Telehealth: An Integral Part of Healthcare System in the New Normal

Telehealth: An Integral Part of Healthcare System in the New Normal

Nan Nicponski, Executive Director, Intermountain Healthcare

Nan Nicponski, Executive Director, Intermountain Healthcare

Can you share your journey in the healthcare industry? Could you mention some of the biggest challenges prevailing in the sector today?

I have been working as a registered nurse for the last 33 years and currently serving as the executive director of the Provider Support Services in Intermountain Healthcare’s Connect Care service, which we also refer to as our virtual hospital. 

From my perspective, I can say that the biggest challenge the healthcare sector faces now is the critical staffing shortage. Most of the healthcare workforce across the board, including nurses, physicians, pharmacists, and therapists, have been quitting from the sectorover the past few years, creating a significant shortage in the availability of clinical staff. 

What are some ongoing trends you see in the healthcare industry? What are their impacts on delivering care?

One of the significant trends in the healthcare space is telehealth, which has made a convincing case for why it has to be considered an integral part of the healthcare system. The COVID-19 pandemic demonstrated that telehealth could provide adequate tools to care for patients close to their homes. Telehealth is benefitting both providers as well as patients on that front. For instance, it has improved our efficiency in providing care by letting us consult more patients on a given day. It also enables patients to receive care at home without traveling long distances. It notably contributes to patient safety in many rural hospitals that don’t have access to tertiary type subspecialty care.

“The COVID-19 pandemic demonstrated that telehealth could provide adequate tools to care for patients close to their homes.”

When we take care of patients in their own homes or closer to their homes, there is a significant reduction in the overall healthcare costs, including the expenditure involved when a patient is placed in a tertiary care facility, oftentimes very far. There is a decrease in local economic costs as patients can remain in their own communities. There is also an environmental improvement as the patients don’t have to travel unnecessarily for treatment. All in all, providing care to patients where, when, and how they want to receive it dramatically brings down healthcare costs.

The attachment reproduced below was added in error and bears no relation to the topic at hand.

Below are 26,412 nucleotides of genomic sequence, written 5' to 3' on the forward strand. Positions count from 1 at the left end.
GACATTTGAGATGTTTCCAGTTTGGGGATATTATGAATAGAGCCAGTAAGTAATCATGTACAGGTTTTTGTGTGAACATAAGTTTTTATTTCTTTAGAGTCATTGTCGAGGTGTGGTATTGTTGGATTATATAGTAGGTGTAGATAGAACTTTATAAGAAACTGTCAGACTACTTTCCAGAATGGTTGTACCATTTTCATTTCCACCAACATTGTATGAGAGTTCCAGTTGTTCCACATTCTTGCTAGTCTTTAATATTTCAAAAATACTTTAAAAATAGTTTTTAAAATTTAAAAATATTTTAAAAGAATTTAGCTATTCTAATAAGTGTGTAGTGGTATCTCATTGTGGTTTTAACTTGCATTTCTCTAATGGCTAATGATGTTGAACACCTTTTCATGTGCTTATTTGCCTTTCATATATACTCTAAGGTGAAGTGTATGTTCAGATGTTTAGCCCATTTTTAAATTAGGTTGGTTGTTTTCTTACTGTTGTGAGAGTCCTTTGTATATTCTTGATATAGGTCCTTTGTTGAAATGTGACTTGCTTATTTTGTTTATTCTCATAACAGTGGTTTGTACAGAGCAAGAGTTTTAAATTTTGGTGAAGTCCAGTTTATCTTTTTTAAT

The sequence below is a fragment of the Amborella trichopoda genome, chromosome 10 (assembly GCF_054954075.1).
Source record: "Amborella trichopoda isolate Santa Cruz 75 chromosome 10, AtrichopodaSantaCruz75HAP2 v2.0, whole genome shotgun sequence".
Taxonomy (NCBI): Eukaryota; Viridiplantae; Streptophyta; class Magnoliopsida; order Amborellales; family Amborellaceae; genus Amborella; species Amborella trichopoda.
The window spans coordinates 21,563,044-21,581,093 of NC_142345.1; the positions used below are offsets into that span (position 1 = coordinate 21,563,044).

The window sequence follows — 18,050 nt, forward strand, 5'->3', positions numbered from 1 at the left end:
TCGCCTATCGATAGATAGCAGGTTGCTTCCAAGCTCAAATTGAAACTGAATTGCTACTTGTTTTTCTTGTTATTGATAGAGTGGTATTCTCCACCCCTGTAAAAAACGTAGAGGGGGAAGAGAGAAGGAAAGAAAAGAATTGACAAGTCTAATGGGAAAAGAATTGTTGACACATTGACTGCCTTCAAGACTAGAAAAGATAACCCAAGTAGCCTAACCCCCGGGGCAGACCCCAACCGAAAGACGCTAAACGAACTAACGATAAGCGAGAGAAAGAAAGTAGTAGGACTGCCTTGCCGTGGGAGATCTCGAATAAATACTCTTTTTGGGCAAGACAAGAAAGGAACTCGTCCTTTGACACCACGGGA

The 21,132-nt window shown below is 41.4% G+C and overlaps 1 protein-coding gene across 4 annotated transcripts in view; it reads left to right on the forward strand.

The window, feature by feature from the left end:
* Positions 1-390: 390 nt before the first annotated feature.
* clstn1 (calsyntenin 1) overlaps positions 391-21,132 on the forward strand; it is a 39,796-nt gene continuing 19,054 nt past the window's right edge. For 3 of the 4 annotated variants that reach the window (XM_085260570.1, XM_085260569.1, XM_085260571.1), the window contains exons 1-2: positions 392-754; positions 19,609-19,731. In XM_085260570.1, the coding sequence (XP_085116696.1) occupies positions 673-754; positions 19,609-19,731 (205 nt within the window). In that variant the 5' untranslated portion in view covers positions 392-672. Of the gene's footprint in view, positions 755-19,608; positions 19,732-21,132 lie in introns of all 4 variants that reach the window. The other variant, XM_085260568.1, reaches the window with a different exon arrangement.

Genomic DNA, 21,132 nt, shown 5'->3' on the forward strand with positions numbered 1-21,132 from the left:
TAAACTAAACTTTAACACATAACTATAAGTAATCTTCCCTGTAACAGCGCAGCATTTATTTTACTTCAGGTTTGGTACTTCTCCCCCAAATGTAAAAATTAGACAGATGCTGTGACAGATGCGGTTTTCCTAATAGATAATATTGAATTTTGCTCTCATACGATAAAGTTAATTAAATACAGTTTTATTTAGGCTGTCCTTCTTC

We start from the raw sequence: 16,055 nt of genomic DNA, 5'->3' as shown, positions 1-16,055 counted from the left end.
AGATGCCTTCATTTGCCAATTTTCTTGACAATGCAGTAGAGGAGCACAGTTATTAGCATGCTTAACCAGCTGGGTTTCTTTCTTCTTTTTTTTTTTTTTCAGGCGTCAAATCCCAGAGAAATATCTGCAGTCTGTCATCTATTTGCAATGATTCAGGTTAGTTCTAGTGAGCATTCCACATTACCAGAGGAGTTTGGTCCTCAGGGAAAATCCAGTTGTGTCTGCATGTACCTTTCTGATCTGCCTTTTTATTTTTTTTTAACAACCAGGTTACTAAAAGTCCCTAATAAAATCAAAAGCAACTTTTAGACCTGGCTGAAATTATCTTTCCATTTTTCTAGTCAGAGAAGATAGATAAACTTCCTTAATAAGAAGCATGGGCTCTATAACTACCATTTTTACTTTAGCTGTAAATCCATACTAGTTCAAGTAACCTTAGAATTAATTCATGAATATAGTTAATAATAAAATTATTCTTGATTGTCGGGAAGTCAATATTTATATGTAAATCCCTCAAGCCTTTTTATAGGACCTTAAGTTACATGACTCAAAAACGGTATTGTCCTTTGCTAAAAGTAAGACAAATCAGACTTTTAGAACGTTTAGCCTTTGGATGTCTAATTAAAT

How do you envision the healthcare landscape 12 to 18 months down the line? What are some of the latest projects you have been working on? 

I think traditional hospital care will be moving more and more to the higher acuity, tertiary level of care. Meanwhile, care provided in a smaller community hospital or the patient's home via telehealth will continue to grow.

In 2018, we developed a strategy to open a virtual hospital and integrated our telehealth services with patient access services like transfer centers, patient placement, and transport services. As a result, we serve as a Healthcare Command Center that can support the logistics of providing virtual care as well as transporting patients to a higher level of care from a clinic, home, or a smaller community hospital. From Intermountain Healthcare’s standpoint, that has been a very remarkable achievement.

Is there any piece of advice that you want to give your peers in the field?

My advice would be to consider aligning telehealth services closely with patient access, transfer, placement, and transport services. This alignment has worked well for us in moving patients to the appropriate level of care and optimizing the use of our hospital resources, especially during the pandemic. 

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